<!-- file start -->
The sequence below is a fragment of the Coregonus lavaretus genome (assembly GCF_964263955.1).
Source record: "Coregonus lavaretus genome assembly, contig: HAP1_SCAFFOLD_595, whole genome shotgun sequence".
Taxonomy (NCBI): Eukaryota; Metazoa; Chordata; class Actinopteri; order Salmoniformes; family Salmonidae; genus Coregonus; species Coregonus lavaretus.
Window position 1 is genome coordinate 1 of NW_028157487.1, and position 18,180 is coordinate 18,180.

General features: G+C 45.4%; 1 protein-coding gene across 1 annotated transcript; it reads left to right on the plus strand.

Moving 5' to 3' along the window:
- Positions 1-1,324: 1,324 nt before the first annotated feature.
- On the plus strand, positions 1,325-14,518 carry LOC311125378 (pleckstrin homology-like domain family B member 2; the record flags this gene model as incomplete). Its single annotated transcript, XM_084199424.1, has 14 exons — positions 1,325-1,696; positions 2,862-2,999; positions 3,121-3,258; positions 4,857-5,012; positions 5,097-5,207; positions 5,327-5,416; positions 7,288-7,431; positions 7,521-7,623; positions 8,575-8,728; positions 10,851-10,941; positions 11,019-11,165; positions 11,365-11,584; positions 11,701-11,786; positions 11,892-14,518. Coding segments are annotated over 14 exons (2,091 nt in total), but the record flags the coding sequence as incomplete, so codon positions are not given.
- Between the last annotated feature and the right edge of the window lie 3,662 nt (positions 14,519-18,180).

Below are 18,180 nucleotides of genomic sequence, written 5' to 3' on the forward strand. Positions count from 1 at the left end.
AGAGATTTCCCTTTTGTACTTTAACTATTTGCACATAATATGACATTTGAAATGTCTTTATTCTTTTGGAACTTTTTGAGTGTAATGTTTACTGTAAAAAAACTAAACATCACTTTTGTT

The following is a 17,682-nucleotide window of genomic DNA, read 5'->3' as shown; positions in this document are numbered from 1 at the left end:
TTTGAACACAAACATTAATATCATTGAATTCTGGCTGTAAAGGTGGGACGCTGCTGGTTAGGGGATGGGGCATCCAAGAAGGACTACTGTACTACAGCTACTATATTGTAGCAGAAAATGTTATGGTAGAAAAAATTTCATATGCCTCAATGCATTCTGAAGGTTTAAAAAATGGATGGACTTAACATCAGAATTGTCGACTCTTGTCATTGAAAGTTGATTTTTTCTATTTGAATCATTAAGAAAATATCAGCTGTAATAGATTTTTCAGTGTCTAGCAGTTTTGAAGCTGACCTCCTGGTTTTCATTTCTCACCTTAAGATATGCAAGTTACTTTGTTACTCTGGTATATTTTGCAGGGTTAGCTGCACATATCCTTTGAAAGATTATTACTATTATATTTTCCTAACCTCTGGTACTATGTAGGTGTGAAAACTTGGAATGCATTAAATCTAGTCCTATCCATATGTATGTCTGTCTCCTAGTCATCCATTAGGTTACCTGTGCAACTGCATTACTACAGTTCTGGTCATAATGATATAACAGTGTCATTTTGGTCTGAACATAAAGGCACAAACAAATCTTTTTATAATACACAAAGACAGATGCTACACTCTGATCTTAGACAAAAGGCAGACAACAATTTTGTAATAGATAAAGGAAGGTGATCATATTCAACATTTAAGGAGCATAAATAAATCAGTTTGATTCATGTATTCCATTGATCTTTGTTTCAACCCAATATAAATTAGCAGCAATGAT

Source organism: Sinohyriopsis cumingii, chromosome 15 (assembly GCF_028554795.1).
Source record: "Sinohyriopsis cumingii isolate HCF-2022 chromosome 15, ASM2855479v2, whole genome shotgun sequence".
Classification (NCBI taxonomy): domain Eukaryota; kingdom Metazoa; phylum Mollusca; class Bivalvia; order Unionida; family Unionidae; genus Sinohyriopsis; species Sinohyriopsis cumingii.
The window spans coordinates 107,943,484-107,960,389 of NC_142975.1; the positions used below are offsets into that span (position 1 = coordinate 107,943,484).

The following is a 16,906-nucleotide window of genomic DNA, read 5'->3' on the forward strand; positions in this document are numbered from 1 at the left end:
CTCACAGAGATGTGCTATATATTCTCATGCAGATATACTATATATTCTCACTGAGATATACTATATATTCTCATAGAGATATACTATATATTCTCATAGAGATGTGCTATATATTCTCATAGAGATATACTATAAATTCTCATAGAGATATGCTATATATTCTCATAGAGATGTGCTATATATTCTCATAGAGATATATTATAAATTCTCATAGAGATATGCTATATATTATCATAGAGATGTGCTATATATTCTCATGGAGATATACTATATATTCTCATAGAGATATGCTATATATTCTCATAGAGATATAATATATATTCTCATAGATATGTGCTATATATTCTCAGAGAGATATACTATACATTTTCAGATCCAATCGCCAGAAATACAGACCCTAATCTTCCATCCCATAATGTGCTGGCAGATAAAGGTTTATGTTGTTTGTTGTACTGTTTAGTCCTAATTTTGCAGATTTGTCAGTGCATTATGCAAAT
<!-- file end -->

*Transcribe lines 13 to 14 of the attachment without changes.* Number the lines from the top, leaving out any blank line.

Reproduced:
TTTGAACACAAACATTAATATCATTGAATTCTGGCTGTAAAGGTGGGACGCTGCTGGTTAGGGGATGGGGCATCCAAGAAGGACTACTGTACTACAGCTACTATATTGTAGCAGAAAATGTTATGGTAGAAAAAATTTCATATGCCTCAATGCATTCTGAAGGTTTAAAAAATGGATGGACTTAACATCAGAATTGTCGACTCTTGTCATTGAAAGTTGATTTTTTCTATTTGAATCATTAAGAAAATATCAGCTGTAATAGATTTTTCAGTGTCTAGCAGTTTTGAAGCTGACCTCCTGGTTTTCATTTCTCACCTTAAGATATGCAAGTTACTTTGTTACTCTGGTATATTTTGCAGGGTTAGCTGCACATATCCTTTGAAAGATTATTACTATTATATTTTCCTAACCTCTGGTACTATGTAGGTGTGAAAACTTGGAATGCATTAAATCTAGTCCTATCCATATGTATGTCTGTCTCCTAGTCATCCATTAGGTTACCTGTGCAACTGCATTACTACAGTTCTGGTCATAATGATATAACAGTGTCATTTTGGTCTGAACATAAAGGCACAAACAAATCTTTTTATAATACACAAAGACAGATGCTACACTCTGATCTTAGACAAAAGGCAGACAACAATTTTGTAATAGATAAAGGAAGGTGATCATATTCAACATTTAAGGAGCATAAATAAATCAGTTTGATTCATGTATTCCATTGATCTTTGTTTCAACCCAATATAAATTAGCAGCAATGAT

Source organism: Sinohyriopsis cumingii, chromosome 15 (assembly GCF_028554795.1).